Preparing to Pivot
Preparing to Pivot
The current economic expansion is now the second longest on record, causing us to pose the question: When will the party end?
Last quarter, we outlined three possible reasons the current bull market might come to an end: valuation, trade wars, and the Federal Reserve overtightening. Since then, both the S&P 500 and the Dow Jones Industrial Average have crept higher, with the S&P 500 hitting a fresh high of 2,913 on September 21. Nevertheless, the forward price-to earnings valuation multiple has stayed reasonable, primarily because corporate earnings, aided by the 2017 tax cut, have grown significantly. As a result, we have greater confidence that valuation will not be the culprit that ends this market cycle.
Foreign trade, on the other hand, has become increasingly concerning. Earlier this year, tariffs were confined to a few high-profile examples— steel and aluminum—which together make up roughly $50 billion worth of imports. While nothing to sneeze at, a 25% tariff on $50 billion equated to only 0.4% of total U.S. imports, which were about $2.9 trillion in 2017. We believed at the time that fresh rounds of tariff proposals by the administration were likely bluster for more leverage ahead of trade negotiations. However, months have gone by with no significant trade agreements, the U.S.- Mexico trade deal notwithstanding, and instead of scaling back, the administration has increased tariff proposals substantially.
The Trump administration has now threatened or imposed tariffs on nearly $900 billion worth of imports. This includes virtually all $500 billion worth of Chinese imports. Assuming a 25% tariff rate, this would equate to about 7.5% of the value of all imports, about a third the 20% level reached following the enactment of the Smoot-Hawley Tariff Act in the 1930s. Both the administration and its trading partners have inched closer to an actual trade war. While we hope that subsequent trade talks result in some kind of resolution, at this point we must consider the possible economic collateral damage of a trade war.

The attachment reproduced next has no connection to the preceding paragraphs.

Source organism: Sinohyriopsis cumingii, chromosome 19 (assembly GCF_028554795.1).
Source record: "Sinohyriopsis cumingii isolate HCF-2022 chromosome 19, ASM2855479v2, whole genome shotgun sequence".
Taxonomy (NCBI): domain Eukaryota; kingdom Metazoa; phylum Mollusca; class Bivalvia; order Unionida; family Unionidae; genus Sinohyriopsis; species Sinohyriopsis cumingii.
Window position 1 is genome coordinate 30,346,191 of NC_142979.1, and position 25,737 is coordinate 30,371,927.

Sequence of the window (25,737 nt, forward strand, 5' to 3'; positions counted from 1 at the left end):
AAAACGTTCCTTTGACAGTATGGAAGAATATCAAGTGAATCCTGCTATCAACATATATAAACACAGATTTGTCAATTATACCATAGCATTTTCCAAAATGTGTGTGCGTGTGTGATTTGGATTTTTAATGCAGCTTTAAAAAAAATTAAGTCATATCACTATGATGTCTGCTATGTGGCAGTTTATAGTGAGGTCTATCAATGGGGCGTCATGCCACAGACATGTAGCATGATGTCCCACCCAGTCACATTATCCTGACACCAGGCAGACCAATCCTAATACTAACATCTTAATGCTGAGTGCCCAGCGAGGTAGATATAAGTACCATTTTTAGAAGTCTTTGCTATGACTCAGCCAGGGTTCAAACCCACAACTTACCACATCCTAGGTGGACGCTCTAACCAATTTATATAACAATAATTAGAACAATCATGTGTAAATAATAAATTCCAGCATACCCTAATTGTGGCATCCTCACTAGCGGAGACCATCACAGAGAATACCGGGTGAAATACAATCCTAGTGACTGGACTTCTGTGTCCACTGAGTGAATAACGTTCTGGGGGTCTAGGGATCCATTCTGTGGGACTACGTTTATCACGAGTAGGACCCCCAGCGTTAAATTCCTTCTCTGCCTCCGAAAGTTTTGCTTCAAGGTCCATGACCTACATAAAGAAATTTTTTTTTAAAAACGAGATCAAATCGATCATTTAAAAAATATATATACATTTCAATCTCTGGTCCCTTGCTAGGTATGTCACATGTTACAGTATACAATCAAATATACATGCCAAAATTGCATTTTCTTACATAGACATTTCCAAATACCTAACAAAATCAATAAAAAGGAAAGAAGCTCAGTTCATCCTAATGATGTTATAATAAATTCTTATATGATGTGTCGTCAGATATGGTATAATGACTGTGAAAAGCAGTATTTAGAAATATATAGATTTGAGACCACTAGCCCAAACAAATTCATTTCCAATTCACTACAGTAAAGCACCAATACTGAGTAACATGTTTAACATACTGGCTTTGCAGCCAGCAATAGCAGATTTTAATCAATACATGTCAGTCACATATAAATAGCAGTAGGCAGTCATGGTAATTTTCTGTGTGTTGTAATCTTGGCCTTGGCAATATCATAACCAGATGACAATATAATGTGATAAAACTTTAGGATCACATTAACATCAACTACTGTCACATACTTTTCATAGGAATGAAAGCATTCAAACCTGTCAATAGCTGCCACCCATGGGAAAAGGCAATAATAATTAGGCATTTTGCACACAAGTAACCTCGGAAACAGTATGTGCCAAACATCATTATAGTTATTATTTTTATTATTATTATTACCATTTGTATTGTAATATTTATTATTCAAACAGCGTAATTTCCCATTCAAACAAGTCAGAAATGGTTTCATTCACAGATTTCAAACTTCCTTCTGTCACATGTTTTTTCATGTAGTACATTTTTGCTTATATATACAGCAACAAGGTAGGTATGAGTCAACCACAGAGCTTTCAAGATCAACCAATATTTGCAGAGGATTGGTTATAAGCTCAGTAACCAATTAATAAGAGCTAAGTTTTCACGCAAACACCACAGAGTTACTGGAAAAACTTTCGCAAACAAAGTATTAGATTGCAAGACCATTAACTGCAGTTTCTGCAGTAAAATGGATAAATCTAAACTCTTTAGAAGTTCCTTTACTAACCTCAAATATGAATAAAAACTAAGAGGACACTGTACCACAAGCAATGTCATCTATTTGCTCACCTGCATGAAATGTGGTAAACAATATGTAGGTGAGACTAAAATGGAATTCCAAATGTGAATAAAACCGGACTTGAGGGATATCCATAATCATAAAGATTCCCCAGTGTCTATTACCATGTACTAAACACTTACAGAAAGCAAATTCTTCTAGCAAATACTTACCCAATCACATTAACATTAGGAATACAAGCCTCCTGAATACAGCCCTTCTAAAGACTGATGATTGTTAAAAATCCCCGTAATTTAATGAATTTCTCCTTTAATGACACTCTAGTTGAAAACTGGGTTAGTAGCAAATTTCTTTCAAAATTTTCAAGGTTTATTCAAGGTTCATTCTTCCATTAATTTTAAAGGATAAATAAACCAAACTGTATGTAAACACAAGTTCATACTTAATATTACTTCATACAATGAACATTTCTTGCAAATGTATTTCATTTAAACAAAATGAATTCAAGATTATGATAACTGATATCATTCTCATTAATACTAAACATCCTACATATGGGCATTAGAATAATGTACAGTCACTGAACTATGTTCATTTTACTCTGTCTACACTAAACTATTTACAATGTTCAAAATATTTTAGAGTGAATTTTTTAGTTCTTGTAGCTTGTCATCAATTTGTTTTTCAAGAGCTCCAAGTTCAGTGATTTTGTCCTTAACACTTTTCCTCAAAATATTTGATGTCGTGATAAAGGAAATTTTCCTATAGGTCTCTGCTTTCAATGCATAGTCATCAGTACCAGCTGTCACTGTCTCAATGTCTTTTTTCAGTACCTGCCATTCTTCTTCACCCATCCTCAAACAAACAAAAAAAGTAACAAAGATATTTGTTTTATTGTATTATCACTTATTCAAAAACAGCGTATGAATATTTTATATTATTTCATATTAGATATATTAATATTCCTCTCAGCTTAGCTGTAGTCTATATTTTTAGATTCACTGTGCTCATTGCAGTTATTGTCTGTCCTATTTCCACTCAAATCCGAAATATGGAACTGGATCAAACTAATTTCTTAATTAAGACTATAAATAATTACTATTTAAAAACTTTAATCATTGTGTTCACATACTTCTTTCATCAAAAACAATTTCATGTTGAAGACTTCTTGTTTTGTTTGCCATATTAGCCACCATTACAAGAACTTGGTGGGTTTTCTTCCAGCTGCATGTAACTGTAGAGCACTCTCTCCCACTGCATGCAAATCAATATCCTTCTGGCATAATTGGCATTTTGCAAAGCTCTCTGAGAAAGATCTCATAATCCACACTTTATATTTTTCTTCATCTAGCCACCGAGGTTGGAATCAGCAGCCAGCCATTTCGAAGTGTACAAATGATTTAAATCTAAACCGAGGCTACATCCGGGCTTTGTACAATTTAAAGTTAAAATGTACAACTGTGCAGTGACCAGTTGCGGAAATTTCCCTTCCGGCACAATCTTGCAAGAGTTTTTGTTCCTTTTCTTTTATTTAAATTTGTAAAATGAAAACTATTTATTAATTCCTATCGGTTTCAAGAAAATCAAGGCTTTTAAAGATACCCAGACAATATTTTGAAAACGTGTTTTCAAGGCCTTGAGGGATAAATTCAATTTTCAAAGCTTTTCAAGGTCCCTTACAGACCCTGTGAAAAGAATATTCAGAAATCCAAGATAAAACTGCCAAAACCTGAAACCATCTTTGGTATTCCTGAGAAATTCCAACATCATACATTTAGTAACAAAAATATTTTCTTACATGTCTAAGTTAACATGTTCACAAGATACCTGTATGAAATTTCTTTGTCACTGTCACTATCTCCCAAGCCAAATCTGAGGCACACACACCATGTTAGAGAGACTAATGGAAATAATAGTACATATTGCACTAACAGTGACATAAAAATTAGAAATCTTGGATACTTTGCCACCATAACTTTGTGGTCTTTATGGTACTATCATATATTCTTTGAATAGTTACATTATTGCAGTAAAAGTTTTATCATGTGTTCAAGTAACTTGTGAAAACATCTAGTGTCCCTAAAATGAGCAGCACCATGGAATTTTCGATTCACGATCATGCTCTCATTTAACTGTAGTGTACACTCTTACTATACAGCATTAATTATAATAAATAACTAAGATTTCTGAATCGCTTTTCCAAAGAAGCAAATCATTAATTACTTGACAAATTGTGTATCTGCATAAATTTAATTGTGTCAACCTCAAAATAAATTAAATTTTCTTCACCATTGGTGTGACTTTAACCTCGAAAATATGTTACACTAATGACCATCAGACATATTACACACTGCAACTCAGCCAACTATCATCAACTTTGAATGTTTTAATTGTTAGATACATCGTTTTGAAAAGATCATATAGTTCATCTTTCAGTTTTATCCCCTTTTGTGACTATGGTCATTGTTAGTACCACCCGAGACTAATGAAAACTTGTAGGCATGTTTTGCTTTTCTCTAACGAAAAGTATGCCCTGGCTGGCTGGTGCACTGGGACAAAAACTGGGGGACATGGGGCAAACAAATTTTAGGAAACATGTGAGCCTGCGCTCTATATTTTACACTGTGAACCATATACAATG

Emerging markets have already felt the negative effects in the near term. We currently have very low exposure in our portfolios to international stocks, and particularly to emerging markets. We are watching valuations for a turning point that may offer an opportunity to invest.
From a domestic perspective, tariffs are fundamentally inflationary. They are effectively a tax on the consumer. Nearly every American company has projected price increases to offset rising costs of imported goods and materials. We also see inflationary pressures in the tight labor market, with unemployment at historic lows and accelerating wage growth. The most recent batch of data from the labor market indicated that wages rose 2.9% from a year ago, the highest level of growth since the end of the financial crisis.
The Federal Reserve is tasked with managing this inflationary pressure. The Fed has telegraphed one more increase in its target rate between now and the end of the year, which would bring the Fed Funds Target Rate to 2.50%. We continue to believe that the Fed overtightening is ultimately what will likely bring this bull market to an end. The current inflationary pressures in the market give the Fed room to push forward with its scheduled rate hikes, as it chases inflation higher with no change in real rates.
The political drama in Washington will continue to hog headlines, but we do not believe it will have an impact on the markets. If the November midterm elections produce a Democratic majority in the House or Senate, this should lead to political gridlock, which is often a good thing for economic activity. If Republicans maintain their majorities, it is possible that we may see nother piece of legislation down the road, perhaps in infrastructure or another attempt at repealing and replacing the Affordable Care Act.
We continue to monitor two particular economic data points very closely. The spread between the 2-year and 10-year U.S. Treasury yields is now at 0.23%. Recall that this spread has turned negative as the yield curve has inverted 6 to 18 months ahead of every recession since WWII. We also track the year-over-year change in nonfarm jobs. When this number dips below 1% alongside an inverted yield curve, we will reduce risk across our client portfolios. If current trends persist, the 2-10 spread will turn negative in early 2019 while the change in nonfarm payrolls likely will stay above 1% until late 2019 or early 2020. For now, we are staying fully invested, adjusting target allocations on a client-by-client basis. Meanwhile, the markets grind higher, climbing the proverbial wall of worry.
Individual investment positions detailed in this post should not be construed as a recommendation to purchase or sell the security. Past performance is not necessarily a guide to future performance. There are risks involved in investing, including possible loss of principal. This information is provided for informational purposes only and does not constitute a recommendation for any investment strategy, security or product described herein. Employees and/or owners of Nelson Roberts Investment Advisors, LLC may have a position securities mentioned in this post. Please contact us for a complete list of portfolio holdings. For additional information please contact us at 650-322-4000.